I Got This in the Mail

I got this in the mail yesterday.


I wondered who could have sent it. I did not order it from Ivan Berryman.

Then I found out who send it.

Peter did!

Peter Smith

Never Say Die

This is the title of a new painting completed earlier this month for Mr Pete Smith of Northampton. It depicts an heroic action in Mosquito FB.VI RS507, flown by his father In January 1945. My caption for the painting gives just a glimpse of what happened that night:

What must surely be one of WWII’s most extraordinary acts of bravery occurred on the night of 16th/17th January 1945 when F/L T A Smith and F/O A C Cockayne were on an ASH patrol over Stendal. Flying Mosquito FB.VI RS507 (YP-C), they inadvertently stumbled upon the German airfield of Fassberg on their return trip, fully lit up with aircraft taxiing. Taking full advantage of this situation, F/L Smith went straight in to attack, destroying one Bf.109 on the taxiway and another two as they attempted to take off. RS507 received ground fire hits to its starboard engine during the chase down the runway, Smith feathering the prop, but continuing to press home his attack. Knowing that there was no way of saving their aircraft, Cockayne was ordered to bale out, but sadly lost his life in the attempt. F/L Smith fought gallantly to bring his Mosquito down into snow with minimum damage, but the aircraft hit trees before striking the frozen ground and a furious fire broke out, Smith trapped in the wreckage. Against all the odds, he survived the crash, albeit with terrible burns, and saw out the war as a prisoner of the Germans.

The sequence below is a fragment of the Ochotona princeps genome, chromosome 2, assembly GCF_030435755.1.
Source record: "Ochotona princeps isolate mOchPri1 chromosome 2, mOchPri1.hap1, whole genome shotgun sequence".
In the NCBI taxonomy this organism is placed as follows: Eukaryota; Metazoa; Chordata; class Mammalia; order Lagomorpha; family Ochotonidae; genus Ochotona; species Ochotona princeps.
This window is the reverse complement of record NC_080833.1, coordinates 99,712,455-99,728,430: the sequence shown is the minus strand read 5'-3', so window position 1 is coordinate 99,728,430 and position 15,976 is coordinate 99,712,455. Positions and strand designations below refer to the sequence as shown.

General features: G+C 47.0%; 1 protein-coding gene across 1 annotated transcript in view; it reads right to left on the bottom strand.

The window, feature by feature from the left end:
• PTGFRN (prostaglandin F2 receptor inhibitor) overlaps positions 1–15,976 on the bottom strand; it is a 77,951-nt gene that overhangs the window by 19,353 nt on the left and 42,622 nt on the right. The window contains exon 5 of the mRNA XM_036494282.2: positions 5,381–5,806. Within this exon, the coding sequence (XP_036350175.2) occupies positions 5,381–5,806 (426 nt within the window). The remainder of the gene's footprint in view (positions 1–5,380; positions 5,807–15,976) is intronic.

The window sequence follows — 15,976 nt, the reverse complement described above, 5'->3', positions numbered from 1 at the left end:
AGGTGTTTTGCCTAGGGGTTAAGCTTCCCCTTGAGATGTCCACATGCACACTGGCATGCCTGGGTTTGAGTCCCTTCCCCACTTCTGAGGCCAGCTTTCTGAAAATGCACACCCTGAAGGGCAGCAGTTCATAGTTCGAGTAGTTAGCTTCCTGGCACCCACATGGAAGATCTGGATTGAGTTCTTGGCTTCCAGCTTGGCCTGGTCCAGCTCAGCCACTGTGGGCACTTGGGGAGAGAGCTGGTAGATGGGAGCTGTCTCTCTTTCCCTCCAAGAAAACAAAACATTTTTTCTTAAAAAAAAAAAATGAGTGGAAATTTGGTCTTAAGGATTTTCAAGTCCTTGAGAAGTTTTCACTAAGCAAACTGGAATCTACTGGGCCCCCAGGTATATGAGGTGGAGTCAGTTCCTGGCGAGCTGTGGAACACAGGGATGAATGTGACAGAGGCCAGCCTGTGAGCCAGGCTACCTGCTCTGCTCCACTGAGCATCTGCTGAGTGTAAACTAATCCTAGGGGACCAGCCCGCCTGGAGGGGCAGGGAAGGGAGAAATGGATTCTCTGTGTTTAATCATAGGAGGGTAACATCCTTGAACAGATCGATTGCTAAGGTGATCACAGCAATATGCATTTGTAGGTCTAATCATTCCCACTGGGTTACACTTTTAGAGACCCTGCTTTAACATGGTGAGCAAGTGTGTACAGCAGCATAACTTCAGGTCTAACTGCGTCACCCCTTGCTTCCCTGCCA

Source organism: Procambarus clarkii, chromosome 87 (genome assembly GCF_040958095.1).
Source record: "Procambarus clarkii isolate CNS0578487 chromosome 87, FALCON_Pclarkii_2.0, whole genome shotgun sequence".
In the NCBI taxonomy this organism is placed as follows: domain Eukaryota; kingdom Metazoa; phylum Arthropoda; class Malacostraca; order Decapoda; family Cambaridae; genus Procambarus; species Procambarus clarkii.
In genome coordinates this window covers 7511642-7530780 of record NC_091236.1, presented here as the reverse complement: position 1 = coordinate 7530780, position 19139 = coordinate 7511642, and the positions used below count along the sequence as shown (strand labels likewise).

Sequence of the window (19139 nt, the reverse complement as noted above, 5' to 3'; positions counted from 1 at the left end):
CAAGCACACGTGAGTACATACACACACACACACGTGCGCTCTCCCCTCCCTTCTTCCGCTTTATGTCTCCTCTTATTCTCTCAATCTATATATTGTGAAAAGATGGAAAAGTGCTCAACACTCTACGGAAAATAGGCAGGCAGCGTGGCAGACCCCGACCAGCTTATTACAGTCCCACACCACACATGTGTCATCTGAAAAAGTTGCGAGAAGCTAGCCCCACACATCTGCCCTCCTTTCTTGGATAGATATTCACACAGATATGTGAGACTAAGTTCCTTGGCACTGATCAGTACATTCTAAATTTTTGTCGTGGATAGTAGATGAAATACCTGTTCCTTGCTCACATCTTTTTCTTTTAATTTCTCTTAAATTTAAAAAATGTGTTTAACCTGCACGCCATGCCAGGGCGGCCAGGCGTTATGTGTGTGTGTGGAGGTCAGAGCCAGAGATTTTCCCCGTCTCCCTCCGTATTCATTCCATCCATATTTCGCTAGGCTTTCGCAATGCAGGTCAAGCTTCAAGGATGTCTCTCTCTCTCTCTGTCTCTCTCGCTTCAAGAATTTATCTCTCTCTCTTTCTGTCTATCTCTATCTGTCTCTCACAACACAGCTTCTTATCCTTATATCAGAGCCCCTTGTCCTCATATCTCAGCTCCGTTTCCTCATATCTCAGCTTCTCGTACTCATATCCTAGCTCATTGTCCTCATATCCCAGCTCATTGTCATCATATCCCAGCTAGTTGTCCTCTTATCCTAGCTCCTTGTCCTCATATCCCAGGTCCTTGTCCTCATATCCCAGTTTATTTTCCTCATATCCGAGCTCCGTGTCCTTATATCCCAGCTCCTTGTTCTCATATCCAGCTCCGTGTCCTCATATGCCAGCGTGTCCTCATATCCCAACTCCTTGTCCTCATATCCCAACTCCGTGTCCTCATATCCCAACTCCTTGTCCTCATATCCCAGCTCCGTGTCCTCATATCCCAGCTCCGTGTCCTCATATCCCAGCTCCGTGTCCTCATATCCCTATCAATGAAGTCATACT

It will never cease to amaze me what incredible people these young men were. Mr Smith very kindly provided me with a very comprehensive file of the squadron’s activities before and after this incident which offers an uncompromising insight into the daily – and nightly – rigours of a front line Mosquito squadron and its young crews in 1945.

I am indebted.

There is a footnote to the story of this painting. Having completed the original, which measured 36 x 24 inches, it was crated up in a sturdy plywood box for transit to the eager customer. A certain well-known courier company (who shall remain nameless, but let’s just say that their name begins and ends with a ‘T’) promptly lost it! After much ado at my end and head-scratching at theirs, it finally turned up not more than six miles from where it left me – and still my side of the Solent. It was eventually delivered to a very relieved customer, three days late. Fresh underwear please…

On the other hand, another well known courier (who also shall be nameless, but whose name begins with ‘F’ and ends in ‘X’ shipped an even bigger create with another painting from my door to Perth in Australia in under 72 hours. Cue the fanfare and confetti.